Ronit L Cukierman*, Kym T. Jones, M. Epee-Bekima and Timothy Phillips
Department of Gynecology & Obstetrics, King Edward Memorial Hospital, Perth, Western Australia
Received Date: February 16, 2016; Accepted Date: February 26, 2016; Published Date: March 02, 2016
Citation: Cukierman RL, Jones KT, Bekima ME, et al. Post-Partum Hyponatraemia in the Setting of Massive Haemorrhage: An Unusual Presentation of Sheehan’s Syndrome. Crit Care Obst&Gyne. 2016, 2:1. doi:10.21767/2471-9803.100015
A 30yr old woman, MK, complained of nausea day 8 post massive post-partum haemorrhage (PPH) on a background of elective section for suspected placenta accreta. Despite being clinically stable and prepared for discharge, she was found to be profoundly hyponatraemic on a baseline laboratory screen. MK was transferred to a high acuity unit and a diagnosis of Sheehan’s syndrome was later confirmed. Although clinical presentation of hypopituitarism may be subtle, life-threatening hyponatraemia or ACTH-insufficiency may have catastrophic outcomes if not considered as a potential diagnosis.
Post-partum; Sheehan’s syndrome; Hypopituitarism; Hemorrhage
Sheehan syndrome (post-partum hypopituitarism) is a rare complication of massive haemorrhage, occurring secondary to infarction of the enlarged pituitary of pregnancy. It is a result of profound hypovolaemic hypotension. The damage may be mild to severe and affect the secretion of one or more hormones .
The pituitary gland, comprised of the anterior and posterior lobes is separated by the pars intermedia and supplied by the pituitary stalk. This 10 mm organ resides in the sella turcica, a saddle-like depression in the skull base.
The anterior pituitary (adenohypophysis), derived from an embryonic invagination of pharyngeal epithelium (Rathke’s Pouch)  is responsible for the secretion of:
1. Growth hormone (GH)
2. Adrenocorticotrophin (ACTH), affecting the secretion of some glucocorticoids
3. Thyroid-stimulating hormone (TSH)
5. Gonadotropins (FSH, LH)
The posterior pituitary (neurohypophysis) originating from the neural tissue outgrowth from the hypothalamus is responsible for the production of both vasopressin (antidiuretic hormone) and oxytocin.
The most common post-partum presentation with Sheehan’s is a failure to lactate  accompanied by a variation of symptoms (Table 1) depending on the hormones affected, including: lethargy, anorexia, weight loss and/or secondary amenorrhea, within days or weeks after delivery . Mild damage to the pituitary can explain the delay in symptoms .
Decrease genital/axillary hair
Decreased quality of life
Decreased muscle mass
Table 1: Signs and symptoms of anterior hypopituitarism.
Studies have reported a large variation in the time from the suspected pituitary insult to the diagnosis of Sheehan’s, ranging from 1-33 years  and 2-40 years . A review conducted by Huang of 14 patients with postpartum hemorrhage demonstrated severe hyponatremia (serum sodium <125 mmol/l) more than 16 years after the primary event in 8 of the 14 patients . These numbers were not reflected in the review by Sanyal and Raychaudhur , who after examining 18 cases of Sheehan’s syndrome found that only four (22.22%) presented to an emergency department with hyponatremia (all of these patients were over 60 years of age at presentation), however 17 presented with lactational failure and 13 did not menstruate following their last delivery. The study of 20 patients conducted by Dökmetas et al., demonstrated hyponatremia in 35% of the cases studied, where as 70% of the patients lacked post-partum milk production . Both studies showed a lack of menstruation following delivery. Sanyal and Raychaudhur found that 5 of 18 patients had a period of post-partum amenorrhea, on average, for a minimum of 3 years.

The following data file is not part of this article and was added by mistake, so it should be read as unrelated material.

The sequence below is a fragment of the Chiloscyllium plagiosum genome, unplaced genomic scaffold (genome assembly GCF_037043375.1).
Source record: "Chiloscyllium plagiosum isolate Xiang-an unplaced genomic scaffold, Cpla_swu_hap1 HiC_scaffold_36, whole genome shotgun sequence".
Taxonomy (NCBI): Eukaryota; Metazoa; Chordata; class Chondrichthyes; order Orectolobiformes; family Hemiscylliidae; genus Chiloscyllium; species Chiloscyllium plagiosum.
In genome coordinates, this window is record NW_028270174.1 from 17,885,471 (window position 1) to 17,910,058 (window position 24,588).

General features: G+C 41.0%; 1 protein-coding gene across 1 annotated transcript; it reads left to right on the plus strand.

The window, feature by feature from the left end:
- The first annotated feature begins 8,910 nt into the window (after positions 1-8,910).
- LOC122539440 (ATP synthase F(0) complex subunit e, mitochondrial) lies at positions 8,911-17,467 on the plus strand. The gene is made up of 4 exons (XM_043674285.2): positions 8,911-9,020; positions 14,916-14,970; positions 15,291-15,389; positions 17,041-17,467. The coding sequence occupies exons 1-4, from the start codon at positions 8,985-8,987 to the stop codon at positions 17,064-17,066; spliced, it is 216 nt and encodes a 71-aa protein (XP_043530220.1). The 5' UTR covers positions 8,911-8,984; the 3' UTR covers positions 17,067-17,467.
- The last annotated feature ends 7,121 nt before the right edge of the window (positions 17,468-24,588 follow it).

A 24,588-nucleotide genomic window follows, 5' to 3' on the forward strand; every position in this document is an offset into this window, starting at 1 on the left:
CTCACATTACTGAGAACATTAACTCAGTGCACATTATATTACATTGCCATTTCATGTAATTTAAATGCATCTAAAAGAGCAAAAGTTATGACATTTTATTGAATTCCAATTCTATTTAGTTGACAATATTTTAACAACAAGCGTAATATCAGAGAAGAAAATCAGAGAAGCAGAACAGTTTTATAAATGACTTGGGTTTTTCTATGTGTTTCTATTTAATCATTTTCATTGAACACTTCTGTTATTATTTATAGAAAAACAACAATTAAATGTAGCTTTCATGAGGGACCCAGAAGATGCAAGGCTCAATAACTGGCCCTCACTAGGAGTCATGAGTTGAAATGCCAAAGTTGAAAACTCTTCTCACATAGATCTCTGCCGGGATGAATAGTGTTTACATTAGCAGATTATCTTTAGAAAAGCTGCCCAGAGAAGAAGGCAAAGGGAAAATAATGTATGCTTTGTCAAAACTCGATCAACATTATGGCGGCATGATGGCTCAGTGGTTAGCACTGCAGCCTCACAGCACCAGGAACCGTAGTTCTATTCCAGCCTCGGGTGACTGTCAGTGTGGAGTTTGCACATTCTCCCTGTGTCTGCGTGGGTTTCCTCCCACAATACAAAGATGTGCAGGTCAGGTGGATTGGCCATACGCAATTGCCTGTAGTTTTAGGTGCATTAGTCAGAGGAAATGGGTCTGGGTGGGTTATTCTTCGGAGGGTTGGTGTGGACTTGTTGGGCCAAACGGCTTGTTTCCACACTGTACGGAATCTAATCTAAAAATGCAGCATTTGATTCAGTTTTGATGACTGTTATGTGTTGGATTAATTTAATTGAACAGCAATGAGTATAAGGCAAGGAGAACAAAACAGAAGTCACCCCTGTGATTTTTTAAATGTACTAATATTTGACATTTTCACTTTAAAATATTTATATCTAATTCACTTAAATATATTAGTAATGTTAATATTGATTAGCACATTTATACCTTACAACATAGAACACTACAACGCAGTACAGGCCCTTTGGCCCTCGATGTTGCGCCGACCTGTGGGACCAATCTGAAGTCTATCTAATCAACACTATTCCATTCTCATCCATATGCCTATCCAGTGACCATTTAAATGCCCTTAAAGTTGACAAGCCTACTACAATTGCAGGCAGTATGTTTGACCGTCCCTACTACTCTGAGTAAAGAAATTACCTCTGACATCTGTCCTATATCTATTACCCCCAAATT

Although patients most commonly present with failure to lactate or amenorrhea, hyponatremia is the most common electrolyte disturbance . Given the less specific symptoms and signs of hyponatremia, clinicians must be cognisant of the broad clinical spectrum that can signify a diagnosis of Sheehan’s syndrome.
MK, 30 year old G2P2 healthy woman, underwent an elective lower uterine caesarean section for suspected placenta accreta. Her delivery was coordinated through a multi-disciplinary approach with input from haematology, anaesthetics and senior obstetric staff with meticulous planning. At section, a vigorous live infant was delivered with Apgar scores of 9 and 9 at 1 and 5 minutes, respectively. MK’s elective section was complicated by an initial PPH of 3000mls requiring a Bakri balloon and left uterine haemostatic sutures.
MK became profoundly hypotensive in recovery with ongoing vaginal loss and urgently returned to theatre. The Bakri balloon was removed with an immediate loss of approximately 800ml of blood accompanied by ongoing poor uterine tone. The decision was made to proceed to total abdominal hysterectomy and bilateral salpingectomy.
Intraoperatively, MK remained hypotensive and coagulopathic, necessitating our massive transfusion protocol including blood, platelets, and fresh frozen plasma. The additional estimated blood volume was 2.5L, totaling 5.5L. Her systolic blood pressure dropped from 80mmHg to the lowest documented reading of 50mmHg an hour intraoperatively before returning to a normal range. Her lowest documented haemoglobin was 41g/L. MK remained in ASCU for 2 days and returned to the ward, at which point her haemoglobin was 84g/L and further optimized with an iron infusion.